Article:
Abstract: Kernel and smoothing methods for nonparametric function and curve estimation have been particularly successful in ``standard'' settings, where function values are observed subject to independent errors. However, when aspects of the function are known parametrically, or where the sampling scheme has significant structure, it can be quite difficult to adapt standard methods in such a way that they retain good statistical performance and continue to enjoy easy computability and good numerical properties. In particular, when using local linear modeling, it is often awkward to both respect the sampling scheme and produce an estimator with good variance properties without resorting to iterative methods: a good case in point is longitudinal and clustered data. In this paper we suggest a simple approach to overcome these problems. Using a histospline technique we convert a problem in the continuum to one that is governed by only a finite number of parameters, and which is often explicitly solvable. The simple expedient of running a local linear smoother through the histospline produces a function estimator which achieves optimal nonparametric properties, and the ``raw'' histospline-based estimator of the semiparametric component itself attains optimal semiparametric performance. The function estimator can be used in its own right, or as the starting value for an iterative scheme based on a different approach to inference.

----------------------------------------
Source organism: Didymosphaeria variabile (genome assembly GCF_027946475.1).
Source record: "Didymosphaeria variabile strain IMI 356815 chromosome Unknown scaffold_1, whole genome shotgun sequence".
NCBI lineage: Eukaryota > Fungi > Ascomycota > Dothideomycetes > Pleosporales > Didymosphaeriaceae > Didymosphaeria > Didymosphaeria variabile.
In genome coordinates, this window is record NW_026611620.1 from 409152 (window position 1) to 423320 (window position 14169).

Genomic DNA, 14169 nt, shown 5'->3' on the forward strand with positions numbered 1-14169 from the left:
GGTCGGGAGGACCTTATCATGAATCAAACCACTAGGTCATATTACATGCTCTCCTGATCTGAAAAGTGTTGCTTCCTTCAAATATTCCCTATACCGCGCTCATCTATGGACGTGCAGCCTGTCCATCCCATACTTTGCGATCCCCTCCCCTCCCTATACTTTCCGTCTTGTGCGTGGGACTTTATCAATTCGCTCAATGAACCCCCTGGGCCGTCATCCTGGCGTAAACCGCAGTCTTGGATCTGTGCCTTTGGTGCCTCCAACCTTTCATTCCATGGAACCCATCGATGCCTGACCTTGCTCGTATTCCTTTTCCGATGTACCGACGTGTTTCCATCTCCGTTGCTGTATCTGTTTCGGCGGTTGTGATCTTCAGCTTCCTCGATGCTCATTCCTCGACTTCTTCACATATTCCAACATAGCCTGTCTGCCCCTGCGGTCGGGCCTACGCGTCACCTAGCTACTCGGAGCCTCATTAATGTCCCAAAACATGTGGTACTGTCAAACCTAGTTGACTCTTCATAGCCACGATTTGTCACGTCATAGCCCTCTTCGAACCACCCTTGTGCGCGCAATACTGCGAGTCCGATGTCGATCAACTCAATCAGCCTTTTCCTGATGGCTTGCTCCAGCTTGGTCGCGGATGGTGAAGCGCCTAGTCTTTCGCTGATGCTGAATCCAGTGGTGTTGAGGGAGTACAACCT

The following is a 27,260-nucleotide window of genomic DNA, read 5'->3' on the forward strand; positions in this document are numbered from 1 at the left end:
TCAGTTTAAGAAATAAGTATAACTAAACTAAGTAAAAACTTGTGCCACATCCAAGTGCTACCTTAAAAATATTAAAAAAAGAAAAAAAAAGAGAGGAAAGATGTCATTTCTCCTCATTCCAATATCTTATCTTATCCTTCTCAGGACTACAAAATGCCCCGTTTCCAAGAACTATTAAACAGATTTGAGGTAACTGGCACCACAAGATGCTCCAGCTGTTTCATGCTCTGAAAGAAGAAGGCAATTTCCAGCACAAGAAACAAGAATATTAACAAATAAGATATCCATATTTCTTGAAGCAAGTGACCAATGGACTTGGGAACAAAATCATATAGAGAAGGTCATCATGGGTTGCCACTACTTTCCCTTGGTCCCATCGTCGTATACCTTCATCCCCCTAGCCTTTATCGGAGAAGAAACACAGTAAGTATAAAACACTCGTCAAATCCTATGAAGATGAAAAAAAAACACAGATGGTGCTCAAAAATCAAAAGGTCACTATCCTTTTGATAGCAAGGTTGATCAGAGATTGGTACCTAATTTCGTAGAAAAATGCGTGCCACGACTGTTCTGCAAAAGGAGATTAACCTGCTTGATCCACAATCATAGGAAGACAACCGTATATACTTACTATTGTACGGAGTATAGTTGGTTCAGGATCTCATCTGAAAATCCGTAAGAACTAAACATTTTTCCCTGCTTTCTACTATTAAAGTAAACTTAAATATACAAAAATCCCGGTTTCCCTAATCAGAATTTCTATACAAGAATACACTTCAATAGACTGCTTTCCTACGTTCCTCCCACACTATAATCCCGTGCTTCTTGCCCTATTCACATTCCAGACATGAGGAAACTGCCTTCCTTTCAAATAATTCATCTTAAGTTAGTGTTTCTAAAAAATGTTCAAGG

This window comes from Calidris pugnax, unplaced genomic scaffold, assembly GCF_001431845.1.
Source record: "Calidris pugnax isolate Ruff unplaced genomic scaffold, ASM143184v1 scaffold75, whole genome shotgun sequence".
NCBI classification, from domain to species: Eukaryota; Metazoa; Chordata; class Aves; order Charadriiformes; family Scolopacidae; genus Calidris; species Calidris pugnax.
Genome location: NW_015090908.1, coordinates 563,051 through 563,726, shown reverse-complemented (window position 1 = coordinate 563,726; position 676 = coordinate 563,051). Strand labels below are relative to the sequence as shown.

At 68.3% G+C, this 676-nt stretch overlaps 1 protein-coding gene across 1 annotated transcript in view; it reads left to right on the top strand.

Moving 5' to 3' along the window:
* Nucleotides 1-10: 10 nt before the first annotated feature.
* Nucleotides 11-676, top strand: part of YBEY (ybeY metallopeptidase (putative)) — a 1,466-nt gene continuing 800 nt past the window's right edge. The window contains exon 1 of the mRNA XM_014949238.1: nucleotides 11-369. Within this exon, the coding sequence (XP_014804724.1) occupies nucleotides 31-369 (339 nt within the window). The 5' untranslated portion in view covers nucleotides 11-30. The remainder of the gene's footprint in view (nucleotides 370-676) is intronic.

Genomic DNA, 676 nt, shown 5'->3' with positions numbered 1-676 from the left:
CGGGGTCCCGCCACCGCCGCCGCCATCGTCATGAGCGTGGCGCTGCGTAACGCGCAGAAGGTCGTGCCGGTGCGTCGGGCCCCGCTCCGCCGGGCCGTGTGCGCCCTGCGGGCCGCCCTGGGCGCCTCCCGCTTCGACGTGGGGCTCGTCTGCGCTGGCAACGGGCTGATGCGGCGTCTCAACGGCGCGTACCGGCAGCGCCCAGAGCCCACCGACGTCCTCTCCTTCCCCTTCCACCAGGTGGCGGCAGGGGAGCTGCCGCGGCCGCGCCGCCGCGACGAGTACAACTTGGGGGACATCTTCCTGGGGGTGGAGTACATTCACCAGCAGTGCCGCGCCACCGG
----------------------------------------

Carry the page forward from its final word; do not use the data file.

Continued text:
Key words and phrases: Bandwidth, binwidth, clustered data, efficient estimation, financial data, histogram, interpolation, kernel methods, least squares, local linear, local polynomial, longitudinal data, optimality, smoothing.